For starters, it may have provided you with attention and a feeling that people care about you. If someone is ready to help you he must like you – doesn’t he?
Also, the victim role allows you to maintain the self-image you’ve created. If you don’t take any risk or action, there is no chance you will be rejected or fail. If you don’t fail, or no one rejects you, that means you are okay. Do you see the error in this logic?
Likewise, if you fail, and accept that it was completely, mostly, or at least partially your responsibility, it means you did something wrong. Victim role says, “No, that cannot be! I always do everything right! It must be someone else’s mistake!” In this way it preserves your self-esteem.
When you see and understand these benefits, you can start thinking about alternative methods to achieve them without playing the victim.
2.Change is OK – You have decided you’ll work on breaking out of the victim mentality, but there are doubts and a strange feeling of emptiness. If you do stop playing the victim, who would you be? Wouldn’t you lose yourself? If you let go of all of those behaviors, what should you do instead?
Understand those fears, but embrace the change. “The Victim” is just one of many roles in your life; it doesn’t define your whole personality. You will still be the same person underneath, just improved. You’ll act differently, but you’ll gain many positive things out of it.
These two steps, understanding what you are leaving behind you and accepting the fear of change, are most important in developing self-awareness. The aim is to understand your personality, your emotions, strengths, weaknesses, beliefs, and motivations. This is the first step towards it.
3. Take responsibility for your actions and emotions – We have a role in almost anything that happens to us. Even when something happens as a complete accident, we choose how to interpret it and how to react to the event.
Admitting that your actions, thoughts, and emotions are under your control will help your self-esteem. You’ll feel more powerful, more in control. You will stop relying on external validation to feel good about yourself. As the days pass by, you’ll build up stability and inner-mechanisms that fuel your life with positive emotions no matter the circumstances. (3)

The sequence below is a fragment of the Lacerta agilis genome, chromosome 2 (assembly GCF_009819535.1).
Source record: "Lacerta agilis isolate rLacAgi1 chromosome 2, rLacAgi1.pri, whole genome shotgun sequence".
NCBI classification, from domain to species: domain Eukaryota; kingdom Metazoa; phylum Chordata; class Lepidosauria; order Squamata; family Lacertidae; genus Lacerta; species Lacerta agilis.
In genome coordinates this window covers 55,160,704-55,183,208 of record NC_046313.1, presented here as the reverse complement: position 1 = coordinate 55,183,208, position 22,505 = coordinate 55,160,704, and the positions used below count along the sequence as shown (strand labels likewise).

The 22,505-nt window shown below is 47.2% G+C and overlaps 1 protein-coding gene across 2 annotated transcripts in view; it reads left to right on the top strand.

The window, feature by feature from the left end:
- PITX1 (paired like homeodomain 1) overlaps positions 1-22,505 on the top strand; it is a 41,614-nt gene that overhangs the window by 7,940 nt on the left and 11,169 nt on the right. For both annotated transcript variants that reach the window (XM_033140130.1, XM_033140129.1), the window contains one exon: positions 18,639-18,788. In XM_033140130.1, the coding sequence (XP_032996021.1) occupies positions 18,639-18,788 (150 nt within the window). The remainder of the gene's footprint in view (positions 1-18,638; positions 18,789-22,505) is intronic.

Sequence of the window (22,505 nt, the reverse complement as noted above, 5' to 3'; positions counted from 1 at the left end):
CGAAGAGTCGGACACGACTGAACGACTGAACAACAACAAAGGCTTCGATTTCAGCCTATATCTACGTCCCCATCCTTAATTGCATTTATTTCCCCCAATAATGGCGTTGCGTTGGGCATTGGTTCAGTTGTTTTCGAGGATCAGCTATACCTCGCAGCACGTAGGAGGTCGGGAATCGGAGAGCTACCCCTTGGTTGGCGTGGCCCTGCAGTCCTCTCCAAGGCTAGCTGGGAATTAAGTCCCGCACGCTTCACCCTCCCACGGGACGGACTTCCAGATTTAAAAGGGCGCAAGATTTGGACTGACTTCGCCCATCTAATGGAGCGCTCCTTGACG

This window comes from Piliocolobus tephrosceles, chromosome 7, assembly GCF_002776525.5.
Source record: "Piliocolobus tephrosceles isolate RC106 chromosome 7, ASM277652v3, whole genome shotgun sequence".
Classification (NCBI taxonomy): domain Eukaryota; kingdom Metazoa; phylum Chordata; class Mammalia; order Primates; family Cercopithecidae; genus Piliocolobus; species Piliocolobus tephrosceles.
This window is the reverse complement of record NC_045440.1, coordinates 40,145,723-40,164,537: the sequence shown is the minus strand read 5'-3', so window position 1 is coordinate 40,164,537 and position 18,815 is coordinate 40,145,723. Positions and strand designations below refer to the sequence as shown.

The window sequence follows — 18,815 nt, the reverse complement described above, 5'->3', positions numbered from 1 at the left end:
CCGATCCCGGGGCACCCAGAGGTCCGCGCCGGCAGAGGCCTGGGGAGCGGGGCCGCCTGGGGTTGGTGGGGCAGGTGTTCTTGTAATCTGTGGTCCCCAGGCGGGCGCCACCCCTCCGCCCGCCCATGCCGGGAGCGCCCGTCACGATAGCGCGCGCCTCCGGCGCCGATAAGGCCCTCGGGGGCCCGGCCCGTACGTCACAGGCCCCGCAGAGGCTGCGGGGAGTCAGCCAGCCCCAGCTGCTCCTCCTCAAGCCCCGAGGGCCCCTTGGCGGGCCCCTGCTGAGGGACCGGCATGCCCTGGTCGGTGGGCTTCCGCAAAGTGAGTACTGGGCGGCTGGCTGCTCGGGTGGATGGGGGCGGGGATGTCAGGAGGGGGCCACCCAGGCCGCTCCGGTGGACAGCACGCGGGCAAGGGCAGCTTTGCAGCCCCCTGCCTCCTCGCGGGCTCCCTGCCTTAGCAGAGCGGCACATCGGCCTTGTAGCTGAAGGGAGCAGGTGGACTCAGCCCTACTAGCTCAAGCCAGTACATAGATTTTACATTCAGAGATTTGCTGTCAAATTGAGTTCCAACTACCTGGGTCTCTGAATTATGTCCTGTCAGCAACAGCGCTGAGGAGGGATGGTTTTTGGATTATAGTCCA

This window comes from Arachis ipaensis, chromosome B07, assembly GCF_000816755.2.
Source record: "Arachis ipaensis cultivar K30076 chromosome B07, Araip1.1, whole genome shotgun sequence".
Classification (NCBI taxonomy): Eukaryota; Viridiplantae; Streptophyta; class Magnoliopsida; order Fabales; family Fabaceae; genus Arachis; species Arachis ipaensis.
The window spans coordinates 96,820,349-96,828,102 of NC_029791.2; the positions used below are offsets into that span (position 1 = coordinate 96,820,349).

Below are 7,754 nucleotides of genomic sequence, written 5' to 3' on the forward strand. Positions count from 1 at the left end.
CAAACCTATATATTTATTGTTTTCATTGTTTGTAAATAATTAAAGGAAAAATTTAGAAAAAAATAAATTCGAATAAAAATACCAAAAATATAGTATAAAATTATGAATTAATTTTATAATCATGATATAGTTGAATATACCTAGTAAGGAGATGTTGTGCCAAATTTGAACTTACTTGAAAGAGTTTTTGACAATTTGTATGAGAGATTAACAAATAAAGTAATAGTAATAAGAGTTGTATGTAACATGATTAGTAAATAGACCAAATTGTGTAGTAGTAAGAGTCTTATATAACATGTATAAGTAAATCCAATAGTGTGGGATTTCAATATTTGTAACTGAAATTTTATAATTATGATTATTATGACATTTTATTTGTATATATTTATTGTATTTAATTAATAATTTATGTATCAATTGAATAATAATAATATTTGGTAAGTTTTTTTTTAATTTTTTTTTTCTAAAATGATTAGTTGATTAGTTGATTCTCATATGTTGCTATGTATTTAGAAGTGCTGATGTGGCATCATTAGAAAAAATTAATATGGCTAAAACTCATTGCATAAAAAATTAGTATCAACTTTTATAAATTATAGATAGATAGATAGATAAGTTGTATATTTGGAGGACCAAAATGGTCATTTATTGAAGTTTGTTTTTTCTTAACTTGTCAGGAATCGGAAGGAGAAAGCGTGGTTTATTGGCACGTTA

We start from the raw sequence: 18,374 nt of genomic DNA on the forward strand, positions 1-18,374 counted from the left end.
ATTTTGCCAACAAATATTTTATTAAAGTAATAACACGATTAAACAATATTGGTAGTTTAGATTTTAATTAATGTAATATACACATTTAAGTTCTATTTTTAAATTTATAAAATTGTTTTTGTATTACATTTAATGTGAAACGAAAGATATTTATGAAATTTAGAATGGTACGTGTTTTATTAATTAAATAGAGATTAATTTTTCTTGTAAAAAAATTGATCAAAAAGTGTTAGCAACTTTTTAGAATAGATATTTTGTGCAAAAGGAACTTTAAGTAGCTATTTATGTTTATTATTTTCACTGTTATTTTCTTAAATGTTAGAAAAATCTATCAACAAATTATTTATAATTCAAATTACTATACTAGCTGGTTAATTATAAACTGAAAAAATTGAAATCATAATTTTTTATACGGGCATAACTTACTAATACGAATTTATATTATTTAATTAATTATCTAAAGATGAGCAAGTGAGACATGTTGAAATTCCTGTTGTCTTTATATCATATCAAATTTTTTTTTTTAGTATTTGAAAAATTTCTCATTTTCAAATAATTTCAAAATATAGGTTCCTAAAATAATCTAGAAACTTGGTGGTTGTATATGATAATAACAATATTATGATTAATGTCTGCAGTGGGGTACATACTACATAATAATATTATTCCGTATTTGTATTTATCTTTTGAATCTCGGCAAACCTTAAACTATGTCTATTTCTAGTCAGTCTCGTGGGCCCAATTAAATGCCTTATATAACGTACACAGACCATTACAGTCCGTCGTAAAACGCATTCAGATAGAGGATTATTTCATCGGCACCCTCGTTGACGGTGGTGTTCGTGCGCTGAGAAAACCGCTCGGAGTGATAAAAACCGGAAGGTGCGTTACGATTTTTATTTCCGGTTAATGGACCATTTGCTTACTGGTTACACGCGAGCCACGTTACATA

4. Let go of the blame – It is okay to feel hurt, neglected, and abused. However, it is not okay to live your whole life confined by those feelings, while blaming others for it. Blame is just as pointless as the guilt.
Instead of blaming others and thinking in “me vs. them” terms, start focusing on your own actions and reactions. See yourself as equal to other people: equally worthy of love and equally capable of doing good. Accept that everyone has the right to mess up, as long as you learn from your experience and move forward in life. (4)
5. Be thankful – If you notice you are playing your victim role, do this little experiment. Make a list of at least ten situations that would be worse than yours. Make a list of at least five people, whether you know them personally or not, who seem to have a more unpleasant life than you.
Then, think again about your current situation and break out of the self-pity. This will change your perspective away from a narrow and self-centered one. Ask yourself what challenges and opportunities is this situation offering to you?
Things may be unpleasant but they are never the worst. They are never catastrophic as long as you are alive. Be grateful that you are where you are. Be grateful for the opportunity to work on yourself.
Don’t be hard on yourself, a tendency towards the victim role won’t go away overnight, nor will it magically turn into self-awareness. The sole decision to change is already a significant step forward. Stay persistent and do your best to understand every piece of your personality, no matter how unlikeable it is.